The Rev. Charles LeRoy Hein, who had been rector of St. Thomas' Episcopal Church in Towson and had served on several boards, died Sunday of renal failure at Buckingham's Choice Retirement Center in Buckeystown. He was 88.
Mr. Hein, the son of a businessman and a homemaker, was born at home in Glen Burnie. After graduating from Glen Burnie High School in 1938, he earned a bachelor's degree in sociology in 1942 from the University of Maryland, College Park.
He earned a master's degree in divinity from Virginia Theological Seminary in 1944 and was ordained a deacon that year. In 1945, he was ordained a priest by the Rt. Rev. Noble C. Powell, the Episcopal bishop of Maryland.
From 1950 to 1954, he was rector of St. Paul's Episcopal Church in Smithfield, N.C., and served as rector from 1954 to 1960 of Grace Episcopal Church in Elkridge.
When Mr. Hein became rector of St. Thomas' Episcopal Church at the Alameda and 31st Street in 1960, its congregation was beginning to be affected by street crime.
"Cars were broken into on Sunday mornings, and pocketbooks were snatched. He told his congregation that 'we can either move or die,' " said his son, David Hein, professor of religion and philosophy at Hood College in Frederick.
"He found an 8-acre piece of property on Providence Road at the Beltway that was owned by the School Sisters of Notre Dame and was told that they would never sell," Dr. Hein recalled.
"But he was very engaging, charming and persuasive, and they agreed to sell. He then pushed his luck and asked them if they would hold the mortgage, which they declined to do," he said with a laugh.
The congregation sold its former church and moved into its present building after it was completed in 1970.
Dr. Hein said that his father's only ambition was to be a parish priest and that he resisted offers of positions within the Episcopal Diocese of Maryland.
"He was a very spiritual man and saw his calling as a parish priest and wanted to be a good shepherd to his flock," his son said. "He was an old-fashioned gentleman, and as the Brits would say, he was 'holy without being pretentious.' "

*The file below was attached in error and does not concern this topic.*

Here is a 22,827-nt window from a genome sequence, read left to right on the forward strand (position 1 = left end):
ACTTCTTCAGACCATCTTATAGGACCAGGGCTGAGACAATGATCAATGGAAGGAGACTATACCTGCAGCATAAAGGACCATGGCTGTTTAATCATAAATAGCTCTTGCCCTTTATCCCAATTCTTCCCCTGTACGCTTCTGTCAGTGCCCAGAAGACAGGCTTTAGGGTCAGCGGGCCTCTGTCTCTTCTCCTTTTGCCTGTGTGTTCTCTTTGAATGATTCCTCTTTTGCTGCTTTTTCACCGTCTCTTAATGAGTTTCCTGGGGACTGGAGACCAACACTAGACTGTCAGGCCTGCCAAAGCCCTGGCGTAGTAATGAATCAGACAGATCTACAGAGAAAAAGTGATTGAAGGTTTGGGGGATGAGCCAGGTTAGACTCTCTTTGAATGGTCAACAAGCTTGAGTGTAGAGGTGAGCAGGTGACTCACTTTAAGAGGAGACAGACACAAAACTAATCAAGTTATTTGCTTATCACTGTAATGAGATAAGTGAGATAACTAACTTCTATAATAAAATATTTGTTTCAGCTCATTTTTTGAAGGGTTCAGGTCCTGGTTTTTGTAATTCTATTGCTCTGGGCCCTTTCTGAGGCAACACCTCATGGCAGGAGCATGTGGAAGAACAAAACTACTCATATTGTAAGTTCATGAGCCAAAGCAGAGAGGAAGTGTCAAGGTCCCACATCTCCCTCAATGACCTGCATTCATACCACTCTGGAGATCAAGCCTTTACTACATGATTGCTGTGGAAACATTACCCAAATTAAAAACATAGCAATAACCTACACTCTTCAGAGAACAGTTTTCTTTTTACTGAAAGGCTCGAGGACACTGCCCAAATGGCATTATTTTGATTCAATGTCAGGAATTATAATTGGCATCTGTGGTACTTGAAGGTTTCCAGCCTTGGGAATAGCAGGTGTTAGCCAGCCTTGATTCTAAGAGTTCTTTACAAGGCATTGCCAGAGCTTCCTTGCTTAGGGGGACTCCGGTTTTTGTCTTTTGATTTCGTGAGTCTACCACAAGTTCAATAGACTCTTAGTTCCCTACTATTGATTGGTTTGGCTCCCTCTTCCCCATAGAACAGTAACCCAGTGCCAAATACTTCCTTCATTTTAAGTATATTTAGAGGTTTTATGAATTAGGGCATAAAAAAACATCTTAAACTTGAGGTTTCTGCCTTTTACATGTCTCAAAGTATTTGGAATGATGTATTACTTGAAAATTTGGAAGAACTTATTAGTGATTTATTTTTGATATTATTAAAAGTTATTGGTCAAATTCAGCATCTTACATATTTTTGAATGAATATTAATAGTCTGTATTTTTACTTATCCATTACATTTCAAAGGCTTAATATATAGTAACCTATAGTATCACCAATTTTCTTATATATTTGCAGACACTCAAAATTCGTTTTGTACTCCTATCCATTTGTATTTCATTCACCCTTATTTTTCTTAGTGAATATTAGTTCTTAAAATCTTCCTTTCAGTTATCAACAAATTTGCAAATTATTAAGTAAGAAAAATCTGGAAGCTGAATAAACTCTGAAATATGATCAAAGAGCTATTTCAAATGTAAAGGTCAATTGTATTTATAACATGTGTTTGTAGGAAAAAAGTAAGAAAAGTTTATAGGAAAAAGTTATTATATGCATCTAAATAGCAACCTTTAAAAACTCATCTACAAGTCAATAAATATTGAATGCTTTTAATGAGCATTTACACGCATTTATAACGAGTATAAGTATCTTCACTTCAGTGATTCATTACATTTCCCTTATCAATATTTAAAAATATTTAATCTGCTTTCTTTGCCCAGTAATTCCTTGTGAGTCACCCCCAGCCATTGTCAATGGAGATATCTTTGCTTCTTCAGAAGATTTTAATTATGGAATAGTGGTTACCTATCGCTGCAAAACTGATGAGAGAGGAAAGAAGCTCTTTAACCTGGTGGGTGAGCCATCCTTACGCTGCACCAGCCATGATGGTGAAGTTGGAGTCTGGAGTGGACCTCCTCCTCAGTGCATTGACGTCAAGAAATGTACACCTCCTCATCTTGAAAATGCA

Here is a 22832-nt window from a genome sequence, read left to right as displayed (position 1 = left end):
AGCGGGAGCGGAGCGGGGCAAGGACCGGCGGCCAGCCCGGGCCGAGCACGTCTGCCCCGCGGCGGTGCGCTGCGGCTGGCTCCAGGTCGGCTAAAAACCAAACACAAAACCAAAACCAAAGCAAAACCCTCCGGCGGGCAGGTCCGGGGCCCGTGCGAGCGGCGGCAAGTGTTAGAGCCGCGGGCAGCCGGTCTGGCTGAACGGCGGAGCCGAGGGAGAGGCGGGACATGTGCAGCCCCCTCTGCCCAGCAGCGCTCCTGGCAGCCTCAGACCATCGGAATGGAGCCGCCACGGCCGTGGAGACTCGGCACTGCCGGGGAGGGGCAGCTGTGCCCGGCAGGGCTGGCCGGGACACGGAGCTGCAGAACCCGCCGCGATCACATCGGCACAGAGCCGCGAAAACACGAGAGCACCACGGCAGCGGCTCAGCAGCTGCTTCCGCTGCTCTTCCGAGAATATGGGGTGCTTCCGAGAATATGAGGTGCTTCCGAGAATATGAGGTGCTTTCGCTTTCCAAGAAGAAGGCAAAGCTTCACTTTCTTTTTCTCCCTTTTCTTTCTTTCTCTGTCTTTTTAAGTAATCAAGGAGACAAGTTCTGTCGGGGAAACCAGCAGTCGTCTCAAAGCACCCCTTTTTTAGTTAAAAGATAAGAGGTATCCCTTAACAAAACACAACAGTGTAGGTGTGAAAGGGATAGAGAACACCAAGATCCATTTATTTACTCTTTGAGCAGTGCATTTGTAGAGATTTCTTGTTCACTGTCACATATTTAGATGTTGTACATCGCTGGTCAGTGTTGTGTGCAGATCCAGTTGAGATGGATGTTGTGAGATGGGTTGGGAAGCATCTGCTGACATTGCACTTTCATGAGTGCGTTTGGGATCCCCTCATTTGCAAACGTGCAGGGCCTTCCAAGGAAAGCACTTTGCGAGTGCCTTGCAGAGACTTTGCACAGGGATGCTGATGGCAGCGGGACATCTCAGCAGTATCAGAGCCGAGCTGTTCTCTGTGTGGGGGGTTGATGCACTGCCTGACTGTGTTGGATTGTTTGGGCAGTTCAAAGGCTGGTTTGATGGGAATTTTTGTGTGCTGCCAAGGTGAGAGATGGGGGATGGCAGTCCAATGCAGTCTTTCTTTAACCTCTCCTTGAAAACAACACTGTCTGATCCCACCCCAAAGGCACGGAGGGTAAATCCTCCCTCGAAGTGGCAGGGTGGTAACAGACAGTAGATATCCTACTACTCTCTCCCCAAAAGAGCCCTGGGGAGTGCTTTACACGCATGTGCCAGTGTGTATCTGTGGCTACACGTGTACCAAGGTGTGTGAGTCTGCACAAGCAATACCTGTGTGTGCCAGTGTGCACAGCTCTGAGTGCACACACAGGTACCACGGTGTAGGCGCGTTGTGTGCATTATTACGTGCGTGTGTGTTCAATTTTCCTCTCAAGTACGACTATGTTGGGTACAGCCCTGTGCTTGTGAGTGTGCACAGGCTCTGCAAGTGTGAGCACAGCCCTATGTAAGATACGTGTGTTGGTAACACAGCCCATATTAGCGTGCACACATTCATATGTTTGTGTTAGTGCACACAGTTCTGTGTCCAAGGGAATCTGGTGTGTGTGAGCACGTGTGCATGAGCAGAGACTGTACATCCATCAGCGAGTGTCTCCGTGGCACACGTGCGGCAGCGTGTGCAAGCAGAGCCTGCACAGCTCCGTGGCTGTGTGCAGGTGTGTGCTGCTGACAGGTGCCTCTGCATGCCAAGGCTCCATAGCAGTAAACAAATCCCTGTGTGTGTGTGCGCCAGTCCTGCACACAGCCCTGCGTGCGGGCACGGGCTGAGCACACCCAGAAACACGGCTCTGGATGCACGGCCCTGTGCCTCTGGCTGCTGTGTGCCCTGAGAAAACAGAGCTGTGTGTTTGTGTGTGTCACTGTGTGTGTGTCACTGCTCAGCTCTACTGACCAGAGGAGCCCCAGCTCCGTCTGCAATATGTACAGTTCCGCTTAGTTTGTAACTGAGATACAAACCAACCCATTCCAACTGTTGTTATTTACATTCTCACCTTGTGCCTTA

Mr. Hein was known for his pastoral skills, calling on the sick, knocking on doors and visiting parishioners.
"I called him a Good Shepherd because he was kind, gentle and good to our parish," said Anna Ray Suter, who has been a member of St. Thomas' since the 1940s.
"He was always alert to medical problems, and the moment he heard someone was ill, he'd jump right over to the hospital to see someone who was sick," Miss Suter said.
"In his sermons, he related everything in life to living through the Bible," Miss Suter said.
Connie Waxter, a registered nurse who had been director of OB-GYN nursing at Johns Hopkins Hospital, was married in 1971 to her late husband, William Waxter, by Mr. Hein.
"He was a very good and caring rector," Mrs. Waxter said. But one day rector and parishioner had a disagreement over a patient at Hopkins who was about to go into surgery.
"The patient was very apprehensive, so I went to see her and I said I would accompany her to the operating room," Mrs. Waxter recalled.
"I saw Father Hein in the hall, and he said, 'No, you don't have to do that.' I'm a little over 5 feet, and I pulled myself up and said, 'You tend to your ministry, and I'll tend to nursing,'" Mrs. Waxter said with a laugh.
"It was a real surprise to him. He wasn't angry. He took it very nicely and let me do my duty, and we remained on good terms," she said. "I always respected his profession because he was so hardworking. We remained very close and I always enjoyed his company."
Eleanore P. Rippberger joined St. Thomas' in 1963. "My association with Mr. Hein was through my husband, who was the church organist and choir director," she said.
"Father Charles had such wonderful and beautiful hands. I remember the first time he gave me Communion. His fingers were long and slender and looked like the hands of Christ," she said.
"They were very visual. When he gave the blessing, his hands flowed with his body. It was extraordinarily beautiful to see," she said.
Mr. Hein, who had lived in Upperco for many years and later in Towson, retired in 1989.
After retiring, he was rector of the Episcopal Church of the Ascension in Scarboro, Harford County.
Mr. Hein was a member of the board of trustees of the old Church Home and Hospital and the Glen Burnie Bancorp Inc.
An accomplished carpenter, Mr. Hein built houses and enjoyed making furniture. He also liked working on his car.
"He will be best remembered as a loving pastor and devoted shepherd of his people," his son said.
His wife of more than 50 years, the former Ruth Giese, who had been an administrative assistant in the chaplain's office at Greater Baltimore Medical Center, died in 2005.
A memorial service will he be held at 3 p.m. June 20 in St. Andrew's Chapel of the Bishop Claggett Diocesan Center, 3035 Buckeystown Pike, Buckeystown.
Also surviving is a sister, Irene H. Lipin of Hanover, Pa., and a grandson. Another son, the Rev. Stephen D. Hein, died this year.